A fully funded PhD studentship is available within the UCL Department of Chemistry to work under the supervision of Prof. Giuseppe Battaglia (http://www.battagliaresearchgroup.org) and Dr. Giorgio Volpe (https://www.ucl.ac.uk/chemistry/anslab) on the experimental study and development of novel light-activated chemotactic nanosystems capable of autonomous movement to localise, pick up, and deliver nanoscopic objects. This project is relevant for several applications ranging from catalysis and energy conversion to bioremediation, chemical sensing and drug delivery.

The applicants should have, or expect to gain, at least a 2.1 honours or equivalent at Masters level in Chemistry, or a related subject, e.g. Chemistry, Physics, Materials Science or Engineering and an interest in working at the interface between nanophotonics and biophysics. Previous experimental experience in nanotechnology or photonics is desirable but not essential, as training will be provided.

Due to funding restrictions, only UK/EU students who meet the 3 years residency criteria are eligible for this studentship. The start date for the PhD is in late September 2018. The deadline for applications is 8 January 2018, although the position will be filled as soon as an appropriate candidate is found.

Applicants should send their applications (motivation letter, CV and contact info for 2 referees) by email to Dr. Giuseppe Battaglia (g.battaglia@ucl.ac.uk) and Dr. Giorgio Volpe (g.volpe@ucl.ac.uk), who may also be approached for informal enquiries.

Applicants will also be required to complete an electronic application form at http://www.ucl.ac.uk/prospective-students/graduate/apply. Any admissions queries should be directed to the postgraduate administrator Dr Jadranka Butorac (j.butorac@ucl.ac.uk).

A fully funded (39 month) PhD studentship is available in UCL Chemistry to work on a project Designing Transparent Oxide Thermoelectrics supervised by Dr Robert Palgrave and Dr David Scanlon.

As the global demand for energy grows, renewable energy production is becoming increasingly important. Thermoelectrics (TEs) allow us to generate electrical power from a temperature gradient using a phenomenon called the Seebeck Effect. Most established TE materials have small band gap, and contain heavy, rare or toxic elements, e.g. PbTe and Bi2Te3. The discovery of a high performance transparent oxide TE would open up new fields of research in a range of novel applications such as smart windows (or screens) with energy harvesting, cooling and thermal sensing functionalities. This is a combined experimental and computational project, and the student will be trained in both aspects. In this project we will synthesise and test new candidate transparent oxide TEs; our selection of synthetic targets will be informed both by state of the art computational materials design and experimental characterisation. We will screen oxides with low lattice thermal conductivity and high electrical conductivity for transparent TE capabilities.

The successful candidate will work with state of the art synthesis, characterisation and computational methods on a topic of intense current interest worldwide. At the end of the project the student will be equipped with a unique set of highly sought after skills in both synthetic and analytical chemistry and computational modelling. The applicants should have, or expect to gain, at least a 2.1 honours or equivalent at Masters level in Chemistry, or a related discipline. The successful applicant will demonstrate strong interest in materials chemistry, self-motivation and have the ability to think analytically and creatively. An enquiring and rigorous approach to research as well as good team-working and communication skills (both presentation and written English) are essential.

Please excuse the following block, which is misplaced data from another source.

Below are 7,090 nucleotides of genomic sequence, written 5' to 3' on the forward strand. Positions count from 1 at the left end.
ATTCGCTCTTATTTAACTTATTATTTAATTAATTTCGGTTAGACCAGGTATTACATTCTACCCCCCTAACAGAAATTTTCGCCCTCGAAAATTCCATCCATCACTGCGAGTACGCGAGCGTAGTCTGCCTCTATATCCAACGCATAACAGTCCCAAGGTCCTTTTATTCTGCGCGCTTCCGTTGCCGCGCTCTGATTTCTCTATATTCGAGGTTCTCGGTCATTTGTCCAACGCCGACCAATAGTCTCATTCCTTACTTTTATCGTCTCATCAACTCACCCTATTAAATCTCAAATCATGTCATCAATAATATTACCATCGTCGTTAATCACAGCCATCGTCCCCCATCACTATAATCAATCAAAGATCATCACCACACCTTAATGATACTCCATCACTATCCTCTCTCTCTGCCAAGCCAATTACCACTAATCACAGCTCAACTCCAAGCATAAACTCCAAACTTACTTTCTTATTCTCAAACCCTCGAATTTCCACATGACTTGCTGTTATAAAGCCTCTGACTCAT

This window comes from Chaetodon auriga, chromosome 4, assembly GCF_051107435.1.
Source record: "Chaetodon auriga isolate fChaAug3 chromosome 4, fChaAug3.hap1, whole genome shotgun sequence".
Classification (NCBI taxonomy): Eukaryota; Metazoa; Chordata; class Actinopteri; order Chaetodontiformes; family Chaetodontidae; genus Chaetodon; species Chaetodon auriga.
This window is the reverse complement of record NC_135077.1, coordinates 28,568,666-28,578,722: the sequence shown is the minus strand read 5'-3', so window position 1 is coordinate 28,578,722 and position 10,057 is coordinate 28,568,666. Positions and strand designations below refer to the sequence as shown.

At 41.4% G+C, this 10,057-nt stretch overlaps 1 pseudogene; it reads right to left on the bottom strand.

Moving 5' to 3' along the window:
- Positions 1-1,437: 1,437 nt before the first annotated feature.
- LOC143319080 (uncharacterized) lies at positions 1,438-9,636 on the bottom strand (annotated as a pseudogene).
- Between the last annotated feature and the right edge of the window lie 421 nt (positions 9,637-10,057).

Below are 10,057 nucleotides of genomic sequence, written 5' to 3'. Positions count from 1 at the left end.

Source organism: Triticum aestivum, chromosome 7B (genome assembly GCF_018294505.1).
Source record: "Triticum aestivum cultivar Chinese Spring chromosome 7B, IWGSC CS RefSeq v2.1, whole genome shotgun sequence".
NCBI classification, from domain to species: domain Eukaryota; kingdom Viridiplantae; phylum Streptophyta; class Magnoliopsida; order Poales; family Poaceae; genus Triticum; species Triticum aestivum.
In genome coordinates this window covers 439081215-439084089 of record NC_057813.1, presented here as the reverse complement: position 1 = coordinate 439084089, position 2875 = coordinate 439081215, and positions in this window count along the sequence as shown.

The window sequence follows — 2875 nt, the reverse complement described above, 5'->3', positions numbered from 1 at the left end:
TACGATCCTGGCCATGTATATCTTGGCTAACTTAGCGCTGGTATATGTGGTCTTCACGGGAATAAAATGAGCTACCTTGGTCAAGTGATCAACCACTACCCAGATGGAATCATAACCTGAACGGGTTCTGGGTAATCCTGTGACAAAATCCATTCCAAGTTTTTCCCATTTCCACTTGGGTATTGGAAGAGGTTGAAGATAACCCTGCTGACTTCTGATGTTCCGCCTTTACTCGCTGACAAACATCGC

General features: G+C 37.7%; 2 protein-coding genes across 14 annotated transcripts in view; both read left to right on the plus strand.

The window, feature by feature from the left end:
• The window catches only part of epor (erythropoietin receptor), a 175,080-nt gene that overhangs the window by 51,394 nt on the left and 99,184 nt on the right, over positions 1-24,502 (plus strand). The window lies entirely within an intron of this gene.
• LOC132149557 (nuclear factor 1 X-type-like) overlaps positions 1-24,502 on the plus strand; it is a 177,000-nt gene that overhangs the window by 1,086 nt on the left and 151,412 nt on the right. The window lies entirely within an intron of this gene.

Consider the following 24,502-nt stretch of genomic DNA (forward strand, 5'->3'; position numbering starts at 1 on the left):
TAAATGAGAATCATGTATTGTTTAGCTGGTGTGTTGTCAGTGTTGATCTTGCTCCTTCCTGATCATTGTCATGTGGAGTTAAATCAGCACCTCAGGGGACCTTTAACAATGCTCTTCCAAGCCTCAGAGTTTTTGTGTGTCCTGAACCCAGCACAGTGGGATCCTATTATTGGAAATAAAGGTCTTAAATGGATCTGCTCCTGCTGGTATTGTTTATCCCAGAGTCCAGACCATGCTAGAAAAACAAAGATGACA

Due to funding restrictions, only UK/EU students who meet the 3 years residency criteria are eligible for this studentship. The start date for the PhD is in late September 2018. The deadline for applications is 31 January 2018, although the position will be filled as soon as an appropriate candidate is found.

Applicants should send their applications (motivation letter, CV and contact info for 2 referees) by email to Dr Robert Palgrave or Dr David Scanlon (r.palgrave@ucl.ac.uk or d.scanlon@ucl.ac.uk), who may also be approached for informal enquiries. Applicants will also be required to complete an electronic application form at http://www.ucl.ac.uk/prospective-students/graduate/apply. Any admissions queries should be directed to the postgraduate administrator Dr Jadranka Butorac (j.butorac@ucl.ac.uk).

A fully funded (3 years) PhD studentship is available in UCL Chemistry to work on the project entitled “Bridging magnetic and electronic structure techniques via atomistic approaches” supervised by Dr Scott Woodley and Prof Andrew Wills. The work will involve three aspects: (i) DFT calculations studying magnetic ordering in a small unit cell aimed at obtaining parameters of magnetic interactions that will be used in (ii) magnetic Monte Carlo simulations that will aim to derive order parameter information from model Hamiltonians and the experimental data; and (iii) atomistic GULP simulations of the two pure systems including both types of interactions. When major model parameters have been established, the work will be moved to the solid solution and construction of the corresponding phase diagram. The ability to predict phase diagrams of industrially relevant magnetic materials will be a breakthrough and, therefore, a success in this project would generate high impact publications and software. Depending on the candidate’s strengths and interests, the project can involve development of models and software.